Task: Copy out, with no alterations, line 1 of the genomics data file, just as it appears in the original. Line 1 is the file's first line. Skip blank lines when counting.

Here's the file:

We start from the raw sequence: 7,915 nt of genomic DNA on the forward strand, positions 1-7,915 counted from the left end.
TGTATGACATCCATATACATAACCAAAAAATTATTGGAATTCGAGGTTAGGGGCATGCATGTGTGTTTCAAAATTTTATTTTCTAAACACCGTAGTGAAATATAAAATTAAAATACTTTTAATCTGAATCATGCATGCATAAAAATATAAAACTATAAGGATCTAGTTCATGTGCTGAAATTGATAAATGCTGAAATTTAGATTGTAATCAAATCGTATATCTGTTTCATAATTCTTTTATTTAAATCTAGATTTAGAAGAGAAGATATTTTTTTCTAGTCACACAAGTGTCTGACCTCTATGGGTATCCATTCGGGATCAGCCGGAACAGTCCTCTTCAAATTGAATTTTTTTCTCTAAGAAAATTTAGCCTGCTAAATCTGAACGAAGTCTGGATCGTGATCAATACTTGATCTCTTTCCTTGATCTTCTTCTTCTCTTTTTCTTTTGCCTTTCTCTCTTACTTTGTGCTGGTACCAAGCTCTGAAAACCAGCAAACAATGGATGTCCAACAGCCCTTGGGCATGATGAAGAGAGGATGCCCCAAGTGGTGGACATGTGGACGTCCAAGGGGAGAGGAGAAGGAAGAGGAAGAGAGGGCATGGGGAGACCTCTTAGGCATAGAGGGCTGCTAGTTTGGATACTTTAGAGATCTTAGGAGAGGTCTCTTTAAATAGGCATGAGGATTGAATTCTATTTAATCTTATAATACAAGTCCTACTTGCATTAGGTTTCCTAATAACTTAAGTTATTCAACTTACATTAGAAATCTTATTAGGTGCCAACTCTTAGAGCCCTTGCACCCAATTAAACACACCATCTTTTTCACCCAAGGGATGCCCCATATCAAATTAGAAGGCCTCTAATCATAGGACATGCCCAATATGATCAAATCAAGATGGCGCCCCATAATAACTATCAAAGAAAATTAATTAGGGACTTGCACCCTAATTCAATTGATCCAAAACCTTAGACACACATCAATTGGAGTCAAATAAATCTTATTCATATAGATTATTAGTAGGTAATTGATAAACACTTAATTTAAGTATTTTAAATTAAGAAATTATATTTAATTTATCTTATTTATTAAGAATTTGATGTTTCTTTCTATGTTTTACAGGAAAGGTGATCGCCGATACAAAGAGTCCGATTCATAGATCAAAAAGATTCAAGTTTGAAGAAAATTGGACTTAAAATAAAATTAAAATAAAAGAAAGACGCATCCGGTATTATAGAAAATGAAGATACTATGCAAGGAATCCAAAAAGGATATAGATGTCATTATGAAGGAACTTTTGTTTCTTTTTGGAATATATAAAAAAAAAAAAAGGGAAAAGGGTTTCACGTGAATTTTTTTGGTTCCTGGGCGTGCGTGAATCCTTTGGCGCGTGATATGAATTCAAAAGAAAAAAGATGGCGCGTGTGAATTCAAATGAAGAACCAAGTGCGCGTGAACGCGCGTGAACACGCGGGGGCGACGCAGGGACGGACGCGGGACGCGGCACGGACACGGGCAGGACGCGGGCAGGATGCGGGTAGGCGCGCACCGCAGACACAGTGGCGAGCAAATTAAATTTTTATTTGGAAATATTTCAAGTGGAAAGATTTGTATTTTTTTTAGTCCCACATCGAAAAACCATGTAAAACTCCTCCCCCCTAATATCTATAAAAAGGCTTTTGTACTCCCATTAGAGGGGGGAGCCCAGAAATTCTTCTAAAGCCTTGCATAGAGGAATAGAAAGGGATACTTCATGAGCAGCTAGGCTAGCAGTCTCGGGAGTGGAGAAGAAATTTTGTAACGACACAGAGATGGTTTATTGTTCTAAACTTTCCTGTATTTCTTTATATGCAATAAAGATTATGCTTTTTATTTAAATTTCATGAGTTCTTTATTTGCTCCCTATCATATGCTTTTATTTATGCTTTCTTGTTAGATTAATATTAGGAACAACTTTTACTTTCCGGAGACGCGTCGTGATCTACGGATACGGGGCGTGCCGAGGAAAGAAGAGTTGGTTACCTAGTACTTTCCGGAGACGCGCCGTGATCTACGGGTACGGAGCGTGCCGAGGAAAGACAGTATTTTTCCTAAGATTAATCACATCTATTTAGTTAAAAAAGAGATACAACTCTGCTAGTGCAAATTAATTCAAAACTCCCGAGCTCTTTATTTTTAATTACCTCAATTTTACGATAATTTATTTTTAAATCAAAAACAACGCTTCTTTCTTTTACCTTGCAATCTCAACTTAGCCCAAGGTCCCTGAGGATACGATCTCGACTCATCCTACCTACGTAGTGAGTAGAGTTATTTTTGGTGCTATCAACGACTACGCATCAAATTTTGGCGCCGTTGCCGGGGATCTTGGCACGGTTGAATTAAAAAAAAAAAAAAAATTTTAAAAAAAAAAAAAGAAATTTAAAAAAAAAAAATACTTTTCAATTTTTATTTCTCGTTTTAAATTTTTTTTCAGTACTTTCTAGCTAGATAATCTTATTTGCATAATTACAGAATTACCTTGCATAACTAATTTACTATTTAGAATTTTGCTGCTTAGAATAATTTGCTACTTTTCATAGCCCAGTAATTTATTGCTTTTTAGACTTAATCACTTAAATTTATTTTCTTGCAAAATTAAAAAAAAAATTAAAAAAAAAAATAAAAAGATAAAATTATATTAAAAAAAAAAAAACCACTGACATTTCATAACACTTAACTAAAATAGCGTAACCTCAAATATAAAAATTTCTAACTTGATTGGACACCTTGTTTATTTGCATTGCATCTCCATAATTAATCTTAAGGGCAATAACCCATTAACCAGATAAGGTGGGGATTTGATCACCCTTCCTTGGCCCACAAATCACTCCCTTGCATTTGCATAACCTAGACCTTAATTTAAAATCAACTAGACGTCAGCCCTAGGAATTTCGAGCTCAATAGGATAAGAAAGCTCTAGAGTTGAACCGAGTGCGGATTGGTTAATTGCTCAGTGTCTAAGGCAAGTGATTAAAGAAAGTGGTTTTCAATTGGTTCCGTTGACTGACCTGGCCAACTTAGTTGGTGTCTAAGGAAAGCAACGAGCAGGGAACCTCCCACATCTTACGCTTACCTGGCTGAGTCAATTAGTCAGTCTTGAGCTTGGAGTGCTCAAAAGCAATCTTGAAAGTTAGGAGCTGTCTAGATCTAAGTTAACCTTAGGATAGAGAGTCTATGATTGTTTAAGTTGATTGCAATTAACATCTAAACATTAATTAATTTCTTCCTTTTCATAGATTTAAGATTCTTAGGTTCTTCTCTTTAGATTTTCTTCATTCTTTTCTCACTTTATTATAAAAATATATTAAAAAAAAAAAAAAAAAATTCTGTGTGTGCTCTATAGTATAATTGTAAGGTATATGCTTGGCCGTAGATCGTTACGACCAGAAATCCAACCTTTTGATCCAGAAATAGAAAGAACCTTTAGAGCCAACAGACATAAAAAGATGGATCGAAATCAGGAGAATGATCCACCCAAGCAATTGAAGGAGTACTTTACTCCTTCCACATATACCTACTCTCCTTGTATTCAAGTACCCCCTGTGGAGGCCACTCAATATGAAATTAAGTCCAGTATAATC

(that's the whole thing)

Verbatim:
We start from the raw sequence: 7,915 nt of genomic DNA on the forward strand, positions 1-7,915 counted from the left end.